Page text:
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Feds shut Naples-based Orion Bank

Exec allegedly lied to regulators; branches are sold to IberiaBank

Nov. 13, 2009
Orion Bank had four branches in Lee. / Lindsay Terry/


Orion Bank is the 122nd FDIC-insured institution to fail in the nation this year, and the 11th in Florida.

• Who closed the bank? The Florida Office of Financial Regulation closed the bank Friday, and the Federal Deposit Insurance Corp. was named receiver.

• All deposit accounts, excluding certain brokered deposits, have been transferred to IberiaBank of Lafayette, La., and will be available immediately. Former Orion Bank locations will reopen as branches of Iberia during regular business hours.

• Checks drawn on Orion Bank that did not clear before the institution closed will be honored as long as there are sufficient funds in the account.

• ATM and online service will remain available.

• During business hours, you may continue to use the services to which you previously had access, such as safe deposit boxes, night deposit boxes and wire services.

• Your checks will be processed as usual.

• If you have a problem with a merchant refusing to accept your check, contact your branch office.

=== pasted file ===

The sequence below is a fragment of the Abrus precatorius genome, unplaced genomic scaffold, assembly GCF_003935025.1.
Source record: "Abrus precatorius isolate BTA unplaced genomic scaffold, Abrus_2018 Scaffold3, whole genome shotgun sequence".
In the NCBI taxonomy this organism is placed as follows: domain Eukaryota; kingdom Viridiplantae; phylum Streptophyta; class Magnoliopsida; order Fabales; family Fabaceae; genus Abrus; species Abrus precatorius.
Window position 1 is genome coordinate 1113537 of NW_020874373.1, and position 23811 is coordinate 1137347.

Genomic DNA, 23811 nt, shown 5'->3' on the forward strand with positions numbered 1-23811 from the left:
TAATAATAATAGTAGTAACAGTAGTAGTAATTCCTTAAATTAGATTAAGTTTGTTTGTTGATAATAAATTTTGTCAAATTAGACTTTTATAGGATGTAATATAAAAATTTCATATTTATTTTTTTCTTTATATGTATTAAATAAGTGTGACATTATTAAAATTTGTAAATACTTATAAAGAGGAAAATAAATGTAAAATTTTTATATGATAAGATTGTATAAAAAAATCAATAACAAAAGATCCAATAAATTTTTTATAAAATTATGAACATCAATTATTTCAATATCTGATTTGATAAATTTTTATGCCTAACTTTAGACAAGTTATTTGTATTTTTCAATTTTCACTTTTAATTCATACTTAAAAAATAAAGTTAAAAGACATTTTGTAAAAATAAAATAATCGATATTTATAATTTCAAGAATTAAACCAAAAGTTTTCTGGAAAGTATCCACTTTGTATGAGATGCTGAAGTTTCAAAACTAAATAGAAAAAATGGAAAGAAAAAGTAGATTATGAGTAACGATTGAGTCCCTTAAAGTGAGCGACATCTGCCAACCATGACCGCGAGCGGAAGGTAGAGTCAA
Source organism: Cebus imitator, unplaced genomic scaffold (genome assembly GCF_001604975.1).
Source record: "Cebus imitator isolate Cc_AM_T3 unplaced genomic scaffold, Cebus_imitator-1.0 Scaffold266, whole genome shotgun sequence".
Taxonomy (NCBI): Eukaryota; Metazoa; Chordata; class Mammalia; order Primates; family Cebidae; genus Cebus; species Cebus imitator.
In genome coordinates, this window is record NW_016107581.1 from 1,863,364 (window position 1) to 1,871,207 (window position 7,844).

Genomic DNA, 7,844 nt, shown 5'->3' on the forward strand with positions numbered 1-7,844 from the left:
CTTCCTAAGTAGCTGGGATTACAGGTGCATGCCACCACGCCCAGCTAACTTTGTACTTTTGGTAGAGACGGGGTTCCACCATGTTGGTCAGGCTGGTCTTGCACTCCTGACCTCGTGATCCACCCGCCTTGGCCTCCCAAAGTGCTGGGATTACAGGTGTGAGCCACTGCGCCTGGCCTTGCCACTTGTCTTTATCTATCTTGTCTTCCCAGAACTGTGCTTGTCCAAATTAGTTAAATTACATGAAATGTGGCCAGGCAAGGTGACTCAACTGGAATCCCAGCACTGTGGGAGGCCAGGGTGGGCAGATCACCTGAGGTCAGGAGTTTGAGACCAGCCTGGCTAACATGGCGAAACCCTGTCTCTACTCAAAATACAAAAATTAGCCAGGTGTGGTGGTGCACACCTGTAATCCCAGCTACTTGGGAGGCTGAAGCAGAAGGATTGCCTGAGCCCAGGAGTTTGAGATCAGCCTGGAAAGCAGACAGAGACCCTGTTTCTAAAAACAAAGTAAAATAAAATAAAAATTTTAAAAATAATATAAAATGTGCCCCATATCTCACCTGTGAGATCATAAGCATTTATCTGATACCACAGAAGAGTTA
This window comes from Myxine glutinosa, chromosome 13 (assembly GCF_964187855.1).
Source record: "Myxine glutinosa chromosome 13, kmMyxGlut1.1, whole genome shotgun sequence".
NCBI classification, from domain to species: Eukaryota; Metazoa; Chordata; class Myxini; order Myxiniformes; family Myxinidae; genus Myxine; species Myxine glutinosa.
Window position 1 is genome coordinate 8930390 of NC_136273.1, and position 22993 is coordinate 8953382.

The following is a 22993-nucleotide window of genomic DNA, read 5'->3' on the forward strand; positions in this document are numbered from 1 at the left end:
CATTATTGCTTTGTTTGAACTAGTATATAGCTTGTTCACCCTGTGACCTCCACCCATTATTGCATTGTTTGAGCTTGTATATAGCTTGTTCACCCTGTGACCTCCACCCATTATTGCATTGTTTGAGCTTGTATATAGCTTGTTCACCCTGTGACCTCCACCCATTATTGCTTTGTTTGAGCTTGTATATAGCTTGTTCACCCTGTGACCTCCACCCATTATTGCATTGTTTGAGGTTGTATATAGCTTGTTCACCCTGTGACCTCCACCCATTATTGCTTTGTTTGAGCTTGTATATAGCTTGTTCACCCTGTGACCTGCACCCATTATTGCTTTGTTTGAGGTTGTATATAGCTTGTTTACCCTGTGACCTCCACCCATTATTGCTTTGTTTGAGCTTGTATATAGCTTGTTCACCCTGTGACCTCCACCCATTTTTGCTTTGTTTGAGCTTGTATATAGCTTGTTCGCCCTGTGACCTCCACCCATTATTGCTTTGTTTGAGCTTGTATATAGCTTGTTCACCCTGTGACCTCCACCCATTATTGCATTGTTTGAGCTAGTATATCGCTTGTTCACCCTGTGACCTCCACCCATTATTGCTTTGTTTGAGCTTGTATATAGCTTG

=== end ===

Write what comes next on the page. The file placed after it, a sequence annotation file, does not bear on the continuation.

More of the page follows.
• If you had a loan with Orion Bank, you should continue to make payments as usual.

• If you or your company provided a service or product, leased space, furniture, or equipment to Orion Bank before Friday and have not been paid, you may be entitled to a claim against the bank.

Federal Deposit Insurance Corp.
Receiver: Orion Bank
7777 Baymeadows Way West
Jacksonville, FL 32256
Attention: Claims Agent

• Customers who have additional questions can call the FDIC toll-free at 800-331-6306.
Source: FDIC


1:10 A.M. — Regulators shut down Naples-based Orion Bank on Friday and dealt most of its deposits and assets to a Louisiana bank.

Branches will reopen as locations of IberiaBank, based in Lafayette, La.

The closure comes on the heels of a directive filed by the Federal Reserve, ordering Orion to fire chairman and CEO Jerry Williams for making false statements to regulators and participating in “inaccurate regulatory reports.”

The order was issued Monday, but publicly announced Friday, just before the closure.

It is the fifth bank with branches in Southwest Florida to be closed by regulators this year, following Riverside Bank of Gulf Coast, Colonial Bank, Hillcrest Bank and Partners Bank. It is the 11th bank to fail in Florida and the 122nd bank in the nation this year.

Veteran Lee County banker Bruce Schultz, president of Southwest Capital Bank in Fort Myers, said the closure is more troubling than others because of the accusations of false statements.

“In the banking business we don’t like that kind of news,” Schultz said. “It just shakes the confidence of the community.”

The 23 former Orion branches from Monroe to Manatee counties — including four in Lee — will reopen for regular business hours as branches of IberiaBank.

IberiaBank agreed to assume all of Orion Bank’s deposits and $2.4 billion of its assets. The FDIC and IberiaBank agreed to share losses on about $1.9 billion of Orion Bank’s loans and other assets.